For as the psalmist said, in one of Lutherís favorite psalms: If you, O Lord, should mark iniquities, O Lord, who could stand (Psalm 130:3)? No one, is the answer. No one can stand before Godís judgment. But with you there is forgiveness, that you may be feared (v. 4). So we have hope. Or as Paul put it today (as we heard in the Epistle), for all have sinned and fall short of the glory of God. All fall short of Godís judgment. But, Paul goes on, all are also justified by his grace - by His forgiveness - as a gift, through the redemption that is in Christ Jesus. So we have hope, because of the one who took our judgment. A very costly gift, therefore, this forgiveness. Costing the life of Godís own Son.

 

So as we heard in Revelation: worship him - who did this! - who made heaven and earth, the sea and the springs of water. And who loved His creation so much that He died for it.

 

Perhaps thatís what makes the gospel so hard to believe for many. This incredible love of God for people like us. Who sin against God. Who sin against one another. Who sin by how we treat one another and how we treat God. Who sin by our sordid and wicked thoughts and desires. Who sin with words that stab and pierce, or with silence that fails to help and heal. Who confess our sin one moment and then go fall into the same sin again. Who sin because thatís what comes naturally to us - not because God made us that way, He didnít. He made us perfect and without sin. But we are infected with sin from the moment of our conception. Sin passed down from parent to child, from generation to generation, from Adam down to us today. And If you, O Lord, should mark iniquities, - that is, count and tally up our sins - O Lord, who could stand? Not me.

 

Which is why the angel of Revelation speaks with a loud voice! To cut through all the other voices and noise we hear in our world today, that we might hear this: that the hour of Godís judgment came when Jesus hung on the cross. Thatís what Jesus Himself said. When some Greeks come and want to see Him, He says: the hour has come (John 12:23). When faced with the cross, He asks: Now is my soul troubled. And what shall I say? ĎFather, save me from this hourí? But for this purpose I have come to this hour. . . . Now is the judgment of this world (John 12:27, 31). When Heís in the Garden praying, He says: Father, the hour has come (John 17:1). The hour, the time, the moment, of Godís judgment against the sin of the world had come - not on you, but there, on Him. And so the angel proclaims this eternal gospel to [all] who dwell on earth, to every nation and tribe and language and people. For it is for every nation and tribe and language and people. None excluded.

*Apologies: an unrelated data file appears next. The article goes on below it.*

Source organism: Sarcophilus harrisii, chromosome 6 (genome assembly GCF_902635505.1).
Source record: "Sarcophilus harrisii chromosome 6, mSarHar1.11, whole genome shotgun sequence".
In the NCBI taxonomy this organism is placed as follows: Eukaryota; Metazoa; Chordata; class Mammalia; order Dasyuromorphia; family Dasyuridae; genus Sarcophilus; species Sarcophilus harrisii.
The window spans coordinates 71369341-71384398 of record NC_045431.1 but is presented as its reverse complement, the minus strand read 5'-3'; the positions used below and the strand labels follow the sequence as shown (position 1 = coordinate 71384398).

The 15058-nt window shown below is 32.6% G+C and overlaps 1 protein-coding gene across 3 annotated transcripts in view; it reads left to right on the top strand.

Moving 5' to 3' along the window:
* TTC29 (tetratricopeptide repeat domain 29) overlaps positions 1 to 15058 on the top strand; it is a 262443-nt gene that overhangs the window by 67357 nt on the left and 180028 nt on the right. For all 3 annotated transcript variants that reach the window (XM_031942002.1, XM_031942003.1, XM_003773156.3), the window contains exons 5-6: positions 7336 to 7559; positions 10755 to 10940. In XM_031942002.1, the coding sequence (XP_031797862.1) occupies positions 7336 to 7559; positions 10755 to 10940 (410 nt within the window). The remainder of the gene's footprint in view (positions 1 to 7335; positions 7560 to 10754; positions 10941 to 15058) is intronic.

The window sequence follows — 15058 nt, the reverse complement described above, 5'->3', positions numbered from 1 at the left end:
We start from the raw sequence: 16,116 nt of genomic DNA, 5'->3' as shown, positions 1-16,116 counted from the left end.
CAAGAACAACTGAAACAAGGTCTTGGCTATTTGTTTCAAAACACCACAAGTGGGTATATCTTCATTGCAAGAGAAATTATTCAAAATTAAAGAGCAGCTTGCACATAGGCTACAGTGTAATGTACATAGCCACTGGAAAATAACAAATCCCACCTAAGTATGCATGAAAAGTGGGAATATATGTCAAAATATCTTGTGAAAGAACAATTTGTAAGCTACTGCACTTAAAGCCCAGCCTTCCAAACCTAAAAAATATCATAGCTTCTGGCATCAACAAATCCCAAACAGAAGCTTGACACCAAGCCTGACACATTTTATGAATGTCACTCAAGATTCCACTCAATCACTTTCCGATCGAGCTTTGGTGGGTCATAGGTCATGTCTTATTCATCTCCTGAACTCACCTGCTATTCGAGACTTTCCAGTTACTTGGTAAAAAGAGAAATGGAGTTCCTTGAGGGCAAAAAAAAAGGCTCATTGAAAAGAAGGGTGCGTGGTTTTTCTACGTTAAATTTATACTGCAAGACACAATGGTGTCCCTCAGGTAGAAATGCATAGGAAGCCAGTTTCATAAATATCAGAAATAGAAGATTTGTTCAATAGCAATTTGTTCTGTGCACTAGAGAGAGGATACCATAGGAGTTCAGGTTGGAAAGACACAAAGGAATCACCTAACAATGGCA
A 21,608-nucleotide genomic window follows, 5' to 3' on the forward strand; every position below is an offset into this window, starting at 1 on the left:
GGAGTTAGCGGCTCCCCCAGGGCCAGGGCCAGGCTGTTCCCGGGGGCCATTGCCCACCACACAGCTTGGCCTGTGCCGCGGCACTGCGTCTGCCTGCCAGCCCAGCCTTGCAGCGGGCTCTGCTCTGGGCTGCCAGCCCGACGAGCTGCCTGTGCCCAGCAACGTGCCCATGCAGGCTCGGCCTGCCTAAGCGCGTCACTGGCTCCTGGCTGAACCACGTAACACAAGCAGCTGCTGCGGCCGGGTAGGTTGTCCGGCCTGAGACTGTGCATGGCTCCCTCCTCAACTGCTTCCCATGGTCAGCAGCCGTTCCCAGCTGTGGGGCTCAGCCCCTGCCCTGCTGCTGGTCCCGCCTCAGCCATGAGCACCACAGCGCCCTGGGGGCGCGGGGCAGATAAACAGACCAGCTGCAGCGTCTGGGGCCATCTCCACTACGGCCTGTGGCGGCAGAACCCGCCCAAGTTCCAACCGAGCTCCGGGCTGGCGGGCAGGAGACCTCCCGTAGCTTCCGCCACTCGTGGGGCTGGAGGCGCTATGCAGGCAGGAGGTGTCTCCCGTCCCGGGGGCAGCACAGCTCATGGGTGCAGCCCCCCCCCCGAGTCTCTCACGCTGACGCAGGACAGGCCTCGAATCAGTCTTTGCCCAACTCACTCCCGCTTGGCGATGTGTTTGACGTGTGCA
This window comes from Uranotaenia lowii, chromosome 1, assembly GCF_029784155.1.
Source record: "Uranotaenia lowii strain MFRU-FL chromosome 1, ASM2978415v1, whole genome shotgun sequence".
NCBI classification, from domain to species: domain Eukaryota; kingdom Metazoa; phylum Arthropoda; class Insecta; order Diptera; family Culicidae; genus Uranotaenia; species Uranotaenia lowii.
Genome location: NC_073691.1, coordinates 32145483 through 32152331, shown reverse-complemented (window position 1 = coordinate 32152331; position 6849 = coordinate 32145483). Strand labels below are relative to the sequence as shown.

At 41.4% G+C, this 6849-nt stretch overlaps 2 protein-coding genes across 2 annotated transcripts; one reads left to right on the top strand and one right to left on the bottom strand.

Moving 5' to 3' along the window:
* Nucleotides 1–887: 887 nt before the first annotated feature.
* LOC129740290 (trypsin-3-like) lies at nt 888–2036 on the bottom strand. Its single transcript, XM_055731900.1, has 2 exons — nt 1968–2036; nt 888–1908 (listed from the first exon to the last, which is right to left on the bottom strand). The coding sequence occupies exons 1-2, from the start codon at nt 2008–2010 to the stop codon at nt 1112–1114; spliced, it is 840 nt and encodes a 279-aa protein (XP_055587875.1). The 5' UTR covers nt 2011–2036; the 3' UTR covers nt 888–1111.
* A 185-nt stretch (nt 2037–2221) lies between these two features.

So fear God and give him glory, the angel says. Fear the God who judges sin and confess your sins - all of them, great and small. And then give Him glory by receiving the forgiveness He won for you and provided for you on the cross. For that is how we glorify God, by receiving His gifts. By showing Him to be, as Paul said today, both just and the justifier - the forgiver - of the one who has faith in Jesus. Faith that says: yes I am a sinner, and a bigger one than I will ever know. And there is my sin, on Jesus! He bore it, so I wouldnít have to. He took my guilt so that I could have His innocence. To speak and live that way proclaims to the world the glorious love of God.

 

And to not speak and live that way is, therefore, to do violence to the kingdom of heaven. The violence we heard of today in Matthewís Gospel. Violence to this message of forgiveness and grace that says: No! There is something I do. There is something I must do. There is something I must be. These are the people, the generation, as Jesus says, for whom God just doesnít do it right. We played the flute for you, and you did not dance; we sang a dirge, and you did not mourn. That is: God, youíre not being God right! His Word is wrong, His actions are wrong, His judgments are wrong, His ways are wrong, what He says is right is wrong, and what He says is wrong is right. And no to forgiveness for all. For some, maybe. Those who do and say and believe what we think, what we want. According to the world and its moment in time.